Survey shows major input cost savings for co-op's members

Fram Farmers' members saved an average of 9.67% across 15 key inputs, according to a report
Fram Farmers' members saved an average of 9.67% across 15 key inputs, according to a report

Farm businesses which are members of an inputs purchasing co-op achieve an average saving of almost 10% on key inputs sourced through the group compared with the wider market.

Fram Farmers provides the purchasing, grain marketing and administrative function for more than 1400 farming businesses in the country.

The cooperative compared prices for 15 key inputs, including fuel, electricity, insurance, crop protection products and fertilisers, on a month-by-month basis going back as far as 2011.

The price advantages highlighted by the research included a 22% saving on UK Ammonium Nitrate fertiliser ordered through the Fram Farmers purchasing pool, 18% for insurance, 11% on granular urea (pool), 11% for electricity, 11% on heating oil and 8% for gasoil.



Overall, members saved an average of 9.67% across 15 key inputs and an additional 2.76% on crop protection products where Fram Farmers purchased these products on their behalf, rather than doing so themselves.

The survey was initiated by Richard Anscombe, Fram Farmers’ Chief Executive, who said: “Aggregating purchasing volumes allows us to negotiate strongly with suppliers, who value dealing with us because we guarantee them payment, are professional and efficient to deal with.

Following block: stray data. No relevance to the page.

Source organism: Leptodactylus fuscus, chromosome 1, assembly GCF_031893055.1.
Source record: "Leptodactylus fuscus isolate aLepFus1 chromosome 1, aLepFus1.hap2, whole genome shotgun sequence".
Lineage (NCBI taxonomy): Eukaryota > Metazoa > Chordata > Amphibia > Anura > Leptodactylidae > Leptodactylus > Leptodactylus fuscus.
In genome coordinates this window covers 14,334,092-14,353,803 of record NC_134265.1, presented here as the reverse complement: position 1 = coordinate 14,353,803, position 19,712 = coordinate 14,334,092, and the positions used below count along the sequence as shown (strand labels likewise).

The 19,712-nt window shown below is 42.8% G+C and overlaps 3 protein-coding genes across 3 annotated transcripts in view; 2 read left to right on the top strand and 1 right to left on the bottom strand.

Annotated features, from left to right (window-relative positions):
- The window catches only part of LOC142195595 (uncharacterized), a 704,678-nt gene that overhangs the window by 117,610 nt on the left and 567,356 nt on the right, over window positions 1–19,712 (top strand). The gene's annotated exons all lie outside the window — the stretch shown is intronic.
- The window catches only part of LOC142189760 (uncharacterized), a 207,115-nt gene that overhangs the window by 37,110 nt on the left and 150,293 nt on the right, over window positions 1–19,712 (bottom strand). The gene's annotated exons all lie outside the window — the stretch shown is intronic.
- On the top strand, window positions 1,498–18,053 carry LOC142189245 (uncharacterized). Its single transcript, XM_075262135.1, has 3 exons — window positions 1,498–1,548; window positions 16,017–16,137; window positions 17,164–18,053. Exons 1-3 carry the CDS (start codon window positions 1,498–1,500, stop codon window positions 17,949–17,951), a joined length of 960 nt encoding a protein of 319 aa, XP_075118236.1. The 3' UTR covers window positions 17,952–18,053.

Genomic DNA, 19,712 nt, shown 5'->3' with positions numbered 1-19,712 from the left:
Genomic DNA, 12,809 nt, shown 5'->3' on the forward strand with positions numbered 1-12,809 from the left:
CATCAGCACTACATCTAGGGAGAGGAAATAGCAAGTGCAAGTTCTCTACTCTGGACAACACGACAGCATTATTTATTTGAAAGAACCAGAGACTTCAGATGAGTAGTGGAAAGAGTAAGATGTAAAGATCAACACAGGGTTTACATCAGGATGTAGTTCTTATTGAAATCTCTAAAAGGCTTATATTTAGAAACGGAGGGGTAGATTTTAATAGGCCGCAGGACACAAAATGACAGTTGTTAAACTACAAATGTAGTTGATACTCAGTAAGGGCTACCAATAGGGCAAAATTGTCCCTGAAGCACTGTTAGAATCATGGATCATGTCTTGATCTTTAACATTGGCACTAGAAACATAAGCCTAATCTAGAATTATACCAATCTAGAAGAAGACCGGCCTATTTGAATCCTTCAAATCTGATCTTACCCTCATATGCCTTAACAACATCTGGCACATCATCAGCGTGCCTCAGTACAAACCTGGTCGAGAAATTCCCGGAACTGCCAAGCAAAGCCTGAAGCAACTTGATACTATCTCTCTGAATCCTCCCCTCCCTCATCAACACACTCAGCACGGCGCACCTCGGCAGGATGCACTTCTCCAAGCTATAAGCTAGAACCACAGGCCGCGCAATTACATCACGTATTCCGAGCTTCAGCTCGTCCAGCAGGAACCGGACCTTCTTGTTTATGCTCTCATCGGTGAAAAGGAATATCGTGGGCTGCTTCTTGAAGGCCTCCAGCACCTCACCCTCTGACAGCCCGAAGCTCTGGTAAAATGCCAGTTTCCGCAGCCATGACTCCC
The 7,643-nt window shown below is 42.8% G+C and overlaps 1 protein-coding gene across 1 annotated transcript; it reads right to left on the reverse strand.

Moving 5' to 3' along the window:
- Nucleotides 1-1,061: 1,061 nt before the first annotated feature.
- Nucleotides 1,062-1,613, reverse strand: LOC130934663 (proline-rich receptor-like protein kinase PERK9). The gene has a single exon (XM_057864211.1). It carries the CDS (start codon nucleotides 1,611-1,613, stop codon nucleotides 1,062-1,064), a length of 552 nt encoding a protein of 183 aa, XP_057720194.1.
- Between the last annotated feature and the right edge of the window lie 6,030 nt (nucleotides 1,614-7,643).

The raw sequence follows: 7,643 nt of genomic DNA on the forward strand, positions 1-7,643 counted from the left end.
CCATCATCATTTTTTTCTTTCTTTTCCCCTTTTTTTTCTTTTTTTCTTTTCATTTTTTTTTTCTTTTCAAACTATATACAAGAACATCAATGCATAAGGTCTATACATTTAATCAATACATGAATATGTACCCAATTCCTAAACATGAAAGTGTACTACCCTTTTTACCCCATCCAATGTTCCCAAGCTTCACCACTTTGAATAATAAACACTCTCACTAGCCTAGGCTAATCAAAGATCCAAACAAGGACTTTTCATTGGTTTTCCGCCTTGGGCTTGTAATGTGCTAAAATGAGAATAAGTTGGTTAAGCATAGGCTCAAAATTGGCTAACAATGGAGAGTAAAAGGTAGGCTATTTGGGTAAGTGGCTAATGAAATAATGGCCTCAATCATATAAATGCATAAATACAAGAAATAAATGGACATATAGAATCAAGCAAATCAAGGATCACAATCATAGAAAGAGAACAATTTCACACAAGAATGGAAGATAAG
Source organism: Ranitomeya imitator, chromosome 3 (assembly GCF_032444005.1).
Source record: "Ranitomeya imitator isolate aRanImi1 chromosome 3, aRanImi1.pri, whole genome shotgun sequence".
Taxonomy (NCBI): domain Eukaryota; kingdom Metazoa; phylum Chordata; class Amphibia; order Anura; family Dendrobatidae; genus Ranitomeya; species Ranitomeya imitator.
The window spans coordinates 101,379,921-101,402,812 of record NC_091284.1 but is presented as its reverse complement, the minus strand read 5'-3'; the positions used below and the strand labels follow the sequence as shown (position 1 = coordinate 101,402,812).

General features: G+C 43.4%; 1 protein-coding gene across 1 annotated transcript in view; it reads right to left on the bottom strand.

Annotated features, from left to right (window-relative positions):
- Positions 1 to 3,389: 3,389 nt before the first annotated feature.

“Clearly, farming businesses which are not Fram Farmers members, or those which order only some key inputs through us, are missing out on considerable savings.

“If they look back over five years at how much they have spent and calculate what 9.67% of that represents in monetary terms, they will be surprised.

“These very significant financial savings take no account of the additional savings in time and administration, together with the added convenience, which members enjoy by dealing through their cooperative.,” Mr Anscombe said.

Fram Farmers says that Brexit could reduce competition within the agricultural supply sector and ultimately lead to farming businesses paying more for essential inputs.

Because of this, farmers could help to counteract uncertainty by entrusting their input purchases through a cooperative.